The point of taking on one task at a time is not to overwhelm yourself, especially if you have very little energy to start. Therefore, try not to push yourself too hard too fast as you want to prevent yourself from crashing and giving up altogether. Hopefully, starting with one task will eventually lead to another, thus increasing your self-esteem.
There is typically less reason to get out of bed without a routine. And without structure, it can worsen symptoms of depression. Therefore, start by going to bed and getting up roughly at the same time every day, including weekends. Take your medications on time. Or, how about going straight to the shower when you wake up to get a headstart on your day. Also, see if you can limit your electronic time to other activities that will build upon your self-esteem.
Sticking with a regimen doesn't mean filling up your schedule for the entire day either; it's about doing things that give you a sense of purpose.
Doing nice things for yourself proves that you believe you are worthy and deserve it. So, even if you are struggling with feelings of worthlessness, I want you to try and do at least one thing for yourself. For instance, how about painting your nails, taking a bubble bath, or sipping on your favorite drink. It just might surprise you how good it feels afterward.
Taking care of your health and nutrition is the best gift you can give yourself because a healthy body creates a healthy mind and vice versa.
It took me a long time to build upon each task, but when I eventually mastered them, my next step was to exercise and eat right, as cliché as that may sound. However, if I don't do either now, I feel more anxious and on edge the entire day.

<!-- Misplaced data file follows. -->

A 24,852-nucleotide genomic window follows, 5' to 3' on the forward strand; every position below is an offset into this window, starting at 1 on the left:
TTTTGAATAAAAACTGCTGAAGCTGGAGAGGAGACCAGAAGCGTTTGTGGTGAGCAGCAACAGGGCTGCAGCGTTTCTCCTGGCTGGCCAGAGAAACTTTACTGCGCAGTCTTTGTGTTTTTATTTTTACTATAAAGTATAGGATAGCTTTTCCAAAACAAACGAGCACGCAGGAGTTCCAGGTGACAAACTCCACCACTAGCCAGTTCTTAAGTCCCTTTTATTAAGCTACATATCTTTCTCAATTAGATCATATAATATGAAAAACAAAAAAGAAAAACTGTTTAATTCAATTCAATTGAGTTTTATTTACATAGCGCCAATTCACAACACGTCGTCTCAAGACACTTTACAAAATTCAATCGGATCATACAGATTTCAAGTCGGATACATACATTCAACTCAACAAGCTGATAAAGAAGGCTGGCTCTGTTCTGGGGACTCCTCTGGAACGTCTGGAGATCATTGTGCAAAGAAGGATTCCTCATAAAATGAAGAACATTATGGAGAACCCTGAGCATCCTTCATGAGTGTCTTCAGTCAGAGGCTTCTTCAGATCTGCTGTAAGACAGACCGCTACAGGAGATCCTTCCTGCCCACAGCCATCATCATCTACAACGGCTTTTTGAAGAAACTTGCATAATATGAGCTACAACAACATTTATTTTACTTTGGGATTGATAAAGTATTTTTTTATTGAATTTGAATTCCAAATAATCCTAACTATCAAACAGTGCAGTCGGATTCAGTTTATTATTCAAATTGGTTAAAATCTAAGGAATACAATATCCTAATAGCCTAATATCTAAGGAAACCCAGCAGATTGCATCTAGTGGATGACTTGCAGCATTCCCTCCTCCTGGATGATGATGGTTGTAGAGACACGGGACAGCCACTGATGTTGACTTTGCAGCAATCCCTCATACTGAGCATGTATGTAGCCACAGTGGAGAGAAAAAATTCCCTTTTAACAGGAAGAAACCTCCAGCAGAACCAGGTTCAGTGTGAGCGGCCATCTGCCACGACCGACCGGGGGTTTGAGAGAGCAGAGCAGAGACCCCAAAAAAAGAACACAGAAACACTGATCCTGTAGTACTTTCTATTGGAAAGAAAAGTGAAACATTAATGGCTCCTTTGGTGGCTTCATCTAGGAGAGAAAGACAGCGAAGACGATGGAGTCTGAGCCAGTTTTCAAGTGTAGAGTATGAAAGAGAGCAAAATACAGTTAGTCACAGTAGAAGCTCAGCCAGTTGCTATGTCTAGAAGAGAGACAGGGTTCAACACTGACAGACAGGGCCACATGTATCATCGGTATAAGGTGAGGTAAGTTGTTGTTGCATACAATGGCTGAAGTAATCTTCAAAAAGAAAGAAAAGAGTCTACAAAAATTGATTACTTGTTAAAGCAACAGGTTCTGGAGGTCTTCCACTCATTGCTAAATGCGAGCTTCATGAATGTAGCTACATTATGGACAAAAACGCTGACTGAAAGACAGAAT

Not everyone likes to exercise, but even if it's the slightest act to get your body moving, it is what's most important. Maybe you prefer gardening or vacuuming in the house. Or, how about taking a five-minute relaxing pace around your neighborhood,
I believe that eating healthy is balancing what you eat, not necessarily cutting out everything. However, that doesn't mean it appeals to everyone either. So, perhaps you can improvise a little. For instance, when my kids were young, I would add a spoonful of peanut butter to their carrots or some whipped cream to their strawberries to make it more enjoyable.
There is nothing wrong with wanting to be alone, but isolating and disassociating yourself from everyone can lead you down a dark slope, and you don't deserve that path.
As human beings, we all need some form of connection to thrive. Therefore, seeking support and reaching out for help is the most important thing you can do for yourself. Whether you choose to talk with a trusted friend or mentor, attend a support group, or seek mental health counseling or medication management, ensure that it helps get you back on track.
I went through an awful lot of suffering to get to where I am today, but when I finally received the proper treatment and support, fought back, and began to believe in myself, is when my life eventually turned around. Therefore, it's time you start to believe in yourself and fight back, too. And if you are currently struggling, keep holding on because although it may not feel like it now, there is a light at the end of the tunnel.